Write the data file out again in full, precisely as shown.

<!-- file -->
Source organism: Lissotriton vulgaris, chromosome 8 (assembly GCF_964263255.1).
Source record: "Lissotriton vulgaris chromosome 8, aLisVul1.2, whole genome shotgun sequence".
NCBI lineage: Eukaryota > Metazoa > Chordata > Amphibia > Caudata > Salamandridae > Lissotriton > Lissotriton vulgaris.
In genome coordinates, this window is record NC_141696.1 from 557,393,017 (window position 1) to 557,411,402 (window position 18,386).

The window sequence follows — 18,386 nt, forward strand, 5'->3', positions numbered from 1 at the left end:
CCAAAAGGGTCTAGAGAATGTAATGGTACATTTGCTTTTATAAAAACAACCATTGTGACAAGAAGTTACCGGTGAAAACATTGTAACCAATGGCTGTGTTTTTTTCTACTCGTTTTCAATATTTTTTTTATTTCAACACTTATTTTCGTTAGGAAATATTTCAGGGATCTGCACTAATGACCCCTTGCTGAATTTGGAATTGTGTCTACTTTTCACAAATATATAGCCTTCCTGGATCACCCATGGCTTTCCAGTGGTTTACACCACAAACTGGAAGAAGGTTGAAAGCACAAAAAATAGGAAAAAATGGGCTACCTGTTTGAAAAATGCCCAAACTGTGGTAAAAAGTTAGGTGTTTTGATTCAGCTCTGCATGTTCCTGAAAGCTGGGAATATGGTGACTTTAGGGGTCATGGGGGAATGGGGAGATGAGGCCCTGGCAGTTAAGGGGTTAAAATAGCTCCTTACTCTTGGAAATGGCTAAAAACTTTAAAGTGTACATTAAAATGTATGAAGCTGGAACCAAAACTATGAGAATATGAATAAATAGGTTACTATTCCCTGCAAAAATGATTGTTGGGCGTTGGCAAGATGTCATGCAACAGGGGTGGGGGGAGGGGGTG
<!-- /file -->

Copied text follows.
Source organism: Lissotriton vulgaris, chromosome 8 (assembly GCF_964263255.1).
Source record: "Lissotriton vulgaris chromosome 8, aLisVul1.2, whole genome shotgun sequence".
NCBI lineage: Eukaryota > Metazoa > Chordata > Amphibia > Caudata > Salamandridae > Lissotriton > Lissotriton vulgaris.
In genome coordinates, this window is record NC_141696.1 from 557,393,017 (window position 1) to 557,411,402 (window position 18,386).

The window sequence follows — 18,386 nt, forward strand, 5'->3', positions numbered from 1 at the left end:
CCAAAAGGGTCTAGAGAATGTAATGGTACATTTGCTTTTATAAAAACAACCATTGTGACAAGAAGTTACCGGTGAAAACATTGTAACCAATGGCTGTGTTTTTTTCTACTCGTTTTCAATATTTTTTTTATTTCAACACTTATTTTCGTTAGGAAATATTTCAGGGATCTGCACTAATGACCCCTTGCTGAATTTGGAATTGTGTCTACTTTTCACAAATATATAGCCTTCCTGGATCACCCATGGCTTTCCAGTGGTTTACACCACAAACTGGAAGAAGGTTGAAAGCACAAAAAATAGGAAAAAATGGGCTACCTGTTTGAAAAATGCCCAAACTGTGGTAAAAAGTTAGGTGTTTTGATTCAGCTCTGCATGTTCCTGAAAGCTGGGAATATGGTGACTTTAGGGGTCATGGGGGAATGGGGAGATGAGGCCCTGGCAGTTAAGGGGTTAAAATAGCTCCTTACTCTTGGAAATGGCTAAAAACTTTAAAGTGTACATTAAAATGTATGAAGCTGGAACCAAAACTATGAGAATATGAATAAATAGGTTACTATTCCCTGCAAAAATGATTGTTGGGCGTTGGCAAGATGTCATGCAACAGGGGTGGGGGGAGGGGGTG